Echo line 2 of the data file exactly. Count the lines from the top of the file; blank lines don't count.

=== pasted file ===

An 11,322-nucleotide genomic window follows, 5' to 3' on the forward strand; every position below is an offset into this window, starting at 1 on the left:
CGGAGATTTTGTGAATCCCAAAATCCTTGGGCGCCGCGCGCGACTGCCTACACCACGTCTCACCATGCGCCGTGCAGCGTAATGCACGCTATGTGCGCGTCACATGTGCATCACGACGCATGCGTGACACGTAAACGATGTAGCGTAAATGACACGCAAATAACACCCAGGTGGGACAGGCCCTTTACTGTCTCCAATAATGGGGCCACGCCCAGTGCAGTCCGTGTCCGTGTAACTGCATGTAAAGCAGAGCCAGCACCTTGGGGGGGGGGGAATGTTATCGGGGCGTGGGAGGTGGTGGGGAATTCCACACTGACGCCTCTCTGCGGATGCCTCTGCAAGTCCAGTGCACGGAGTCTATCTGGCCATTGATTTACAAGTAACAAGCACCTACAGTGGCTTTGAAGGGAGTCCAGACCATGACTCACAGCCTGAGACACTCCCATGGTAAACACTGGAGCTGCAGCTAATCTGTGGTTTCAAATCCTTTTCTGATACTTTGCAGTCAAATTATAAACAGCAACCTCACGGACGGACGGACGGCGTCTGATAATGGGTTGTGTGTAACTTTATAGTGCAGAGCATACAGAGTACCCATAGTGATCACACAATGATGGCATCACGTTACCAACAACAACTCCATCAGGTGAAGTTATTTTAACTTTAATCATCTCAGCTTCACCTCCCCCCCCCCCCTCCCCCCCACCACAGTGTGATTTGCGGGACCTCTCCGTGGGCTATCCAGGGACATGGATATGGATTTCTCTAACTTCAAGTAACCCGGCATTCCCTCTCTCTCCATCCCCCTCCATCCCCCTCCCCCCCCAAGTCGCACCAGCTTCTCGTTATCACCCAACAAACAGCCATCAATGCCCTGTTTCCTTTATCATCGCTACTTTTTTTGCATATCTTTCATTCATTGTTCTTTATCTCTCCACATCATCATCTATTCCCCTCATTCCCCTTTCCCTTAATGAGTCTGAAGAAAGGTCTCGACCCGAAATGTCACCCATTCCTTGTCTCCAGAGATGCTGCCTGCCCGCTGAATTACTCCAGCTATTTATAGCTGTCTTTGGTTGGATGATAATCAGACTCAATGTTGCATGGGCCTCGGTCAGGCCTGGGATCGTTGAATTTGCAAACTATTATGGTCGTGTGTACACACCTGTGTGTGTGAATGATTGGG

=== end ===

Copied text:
CGGAGATTTTGTGAATCCCAAAATCCTTGGGCGCCGCGCGCGACTGCCTACACCACGTCTCACCATGCGCCGTGCAGCGTAATGCACGCTATGTGCGCGTCACATGTGCATCACGACGCATGCGTGACACGTAAACGATGTAGCGTAAATGACACGCAAATAACACCCAGGTGGGACAGGCCCTTTACTGTCTCCAATAATGGGGCCACGCCCAGTGCAGTCCGTGTCCGTGTAACTGCATGTAAAGCAGAGCCAGCACCTTGGGGGGGGGGGAATGTTATCGGGGCGTGGGAGGTGGTGGGGAATTCCACACTGACGCCTCTCTGCGGATGCCTCTGCAAGTCCAGTGCACGGAGTCTATCTGGCCATTGATTTACAAGTAACAAGCACCTACAGTGGCTTTGAAGGGAGTCCAGACCATGACTCACAGCCTGAGACACTCCCATGGTAAACACTGGAGCTGCAGCTAATCTGTGGTTTCAAATCCTTTTCTGATACTTTGCAGTCAAATTATAAACAGCAACCTCACGGACGGACGGACGGCGTCTGATAATGGGTTGTGTGTAACTTTATAGTGCAGAGCATACAGAGTACCCATAGTGATCACACAATGATGGCATCACGTTACCAACAACAACTCCATCAGGTGAAGTTATTTTAACTTTAATCATCTCAGCTTCACCTCCCCCCCCCCCCTCCCCCCCACCACAGTGTGATTTGCGGGACCTCTCCGTGGGCTATCCAGGGACATGGATATGGATTTCTCTAACTTCAAGTAACCCGGCATTCCCTCTCTCTCCATCCCCCTCCATCCCCCTCCCCCCCCAAGTCGCACCAGCTTCTCGTTATCACCCAACAAACAGCCATCAATGCCCTGTTTCCTTTATCATCGCTACTTTTTTTGCATATCTTTCATTCATTGTTCTTTATCTCTCCACATCATCATCTATTCCCCTCATTCCCCTTTCCCTTAATGAGTCTGAAGAAAGGTCTCGACCCGAAATGTCACCCATTCCTTGTCTCCAGAGATGCTGCCTGCCCGCTGAATTACTCCAGCTATTTATAGCTGTCTTTGGTTGGATGATAATCAGACTCAATGTTGCATGGGCCTCGGTCAGGCCTGGGATCGTTGAATTTGCAAACTATTATGGTCGTGTGTACACACCTGTGTGTGTGAATGATTGGG